Update from the Pistoia Alliance’s Methods Hub Project
April 14, 2022: HPLC (High Performance Liquid Chromatography) is one of the most widely used separation, quantification and identification techniques in analytical laboratories today. Internally within the pharmaceutical companies, analytical methods move between departments, from discovery through clinical to quality control, etc to describe how a successful HPLC experiment should be conducted. Often, analytical methods are also shared with CROs as much work nowadays is outsourced, so it’s critical that consistent methods are used across organizations so the resulting data can be combined for analysis.
These methods often exist in a proprietary electronic format in the instrument control software that was used to create the method or are transcribed into a summary document containing selected parameters, which can lead to unnecessary variability. Often, methods are simply emailed or manually moved across departments or between collaborators with no centralized, consistent repository that scientists use to provide consistent access. This makes method transfers labor-intensive, open for human interpretation, and may lead to challenges with method reproducibility that result in costly time delays or errors. Pistoia Alliance Methods Database project manager Dr. Birthe Nielsen summarizes it well when she says that “Improved methods exchange capability from one instrument to another will create better flexibility, higher efficiency, and better reproducibility.”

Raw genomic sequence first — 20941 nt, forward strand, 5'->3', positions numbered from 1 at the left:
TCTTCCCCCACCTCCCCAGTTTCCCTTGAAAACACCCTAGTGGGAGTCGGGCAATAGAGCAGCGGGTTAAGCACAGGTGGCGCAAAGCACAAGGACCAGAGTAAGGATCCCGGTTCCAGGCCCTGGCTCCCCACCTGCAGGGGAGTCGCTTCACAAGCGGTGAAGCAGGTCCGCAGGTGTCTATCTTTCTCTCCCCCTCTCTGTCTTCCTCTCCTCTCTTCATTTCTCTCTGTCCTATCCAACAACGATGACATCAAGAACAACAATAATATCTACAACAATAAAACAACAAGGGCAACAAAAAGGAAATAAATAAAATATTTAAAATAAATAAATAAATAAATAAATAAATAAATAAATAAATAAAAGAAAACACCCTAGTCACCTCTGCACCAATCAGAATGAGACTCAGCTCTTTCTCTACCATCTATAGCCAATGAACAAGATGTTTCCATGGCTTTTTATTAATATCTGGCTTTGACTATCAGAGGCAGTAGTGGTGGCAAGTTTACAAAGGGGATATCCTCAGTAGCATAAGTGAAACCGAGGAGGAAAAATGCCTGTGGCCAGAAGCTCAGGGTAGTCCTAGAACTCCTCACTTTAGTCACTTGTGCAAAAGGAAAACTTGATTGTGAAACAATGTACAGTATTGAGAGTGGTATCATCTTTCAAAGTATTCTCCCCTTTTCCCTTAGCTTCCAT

The work started in 2019 when Pistoia Alliance, jointly with the Allotrope Foundation, built a data model for HPLC-UV method parameters (the ‘Methods Database’). The data model follows the FAIR data principles ensuring interoperability and reusability of method information by application of the W3C semantic stack in a standardized way using the Allotrope Framework. To demonstrate the standardized exchange of an HPLC-UV method between different Chromatography Data System (CDS) vendors and the Methods Database, a second phase of the ‘Methods Database’ project was initiated in 2021. This involved a pilot for the development of adapters to map the method information; the adapter read the acquisition parameters specified in the methods data model from the CDS and represents them in an ADF file conforming to the vendor-neutral Allotrope methods data model.
The information of a method is represented by a semantic graph structure and stored on-premises or on a virtual cloud (‘Methods Database’, ZONTAL Space) and translated into a human-readable format for the analytical scientists. This allows for a direct comparison of methods across systems, which is a critical part of the method development process and important throughout the lifecycle of method use. After a successful start, the pilot was extended to also support raw data (peaks and chromatograms) export so these data could also be exchanged and linked with the acquisition method.
The workflow is simple: the sequence sample list is prepared as usual in a LIMS/ELN/other system and submitted to the CDS via the Methods Database for execution. Any changes made to the imported method by the scientist before acquisition can be captured and recorded and can form part of a quality control system.